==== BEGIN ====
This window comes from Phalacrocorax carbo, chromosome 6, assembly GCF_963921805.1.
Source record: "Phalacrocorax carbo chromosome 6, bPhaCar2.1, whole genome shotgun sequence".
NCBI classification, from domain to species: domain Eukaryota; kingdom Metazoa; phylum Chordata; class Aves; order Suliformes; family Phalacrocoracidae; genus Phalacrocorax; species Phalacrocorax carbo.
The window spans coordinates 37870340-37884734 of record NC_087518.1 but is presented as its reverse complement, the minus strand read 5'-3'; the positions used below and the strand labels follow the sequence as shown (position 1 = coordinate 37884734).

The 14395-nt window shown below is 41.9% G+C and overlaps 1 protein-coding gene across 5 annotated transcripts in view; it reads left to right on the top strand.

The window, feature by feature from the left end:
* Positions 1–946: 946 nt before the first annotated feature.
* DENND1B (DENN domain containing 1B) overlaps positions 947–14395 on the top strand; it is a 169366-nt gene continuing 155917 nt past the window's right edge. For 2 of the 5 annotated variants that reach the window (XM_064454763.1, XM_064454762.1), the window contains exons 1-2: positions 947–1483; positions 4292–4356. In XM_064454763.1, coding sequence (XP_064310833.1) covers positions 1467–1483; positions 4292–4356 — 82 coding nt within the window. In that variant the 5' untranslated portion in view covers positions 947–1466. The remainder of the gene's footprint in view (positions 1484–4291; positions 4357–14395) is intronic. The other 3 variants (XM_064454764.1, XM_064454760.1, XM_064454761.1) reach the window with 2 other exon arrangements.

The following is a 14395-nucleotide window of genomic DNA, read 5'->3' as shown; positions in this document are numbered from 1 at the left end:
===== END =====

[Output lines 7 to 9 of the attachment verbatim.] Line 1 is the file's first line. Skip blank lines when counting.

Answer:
* Positions 1–946: 946 nt before the first annotated feature.
* DENND1B (DENN domain containing 1B) overlaps positions 947–14395 on the top strand; it is a 169366-nt gene continuing 155917 nt past the window's right edge. For 2 of the 5 annotated variants that reach the window (XM_064454763.1, XM_064454762.1), the window contains exons 1-2: positions 947–1483; positions 4292–4356. In XM_064454763.1, coding sequence (XP_064310833.1) covers positions 1467–1483; positions 4292–4356 — 82 coding nt within the window. In that variant the 5' untranslated portion in view covers positions 947–1466. The remainder of the gene's footprint in view (positions 1484–4291; positions 4357–14395) is intronic. The other 3 variants (XM_064454764.1, XM_064454760.1, XM_064454761.1) reach the window with 2 other exon arrangements.

The following is a 14395-nucleotide window of genomic DNA, read 5'->3' as shown; positions in this document are numbered from 1 at the left end: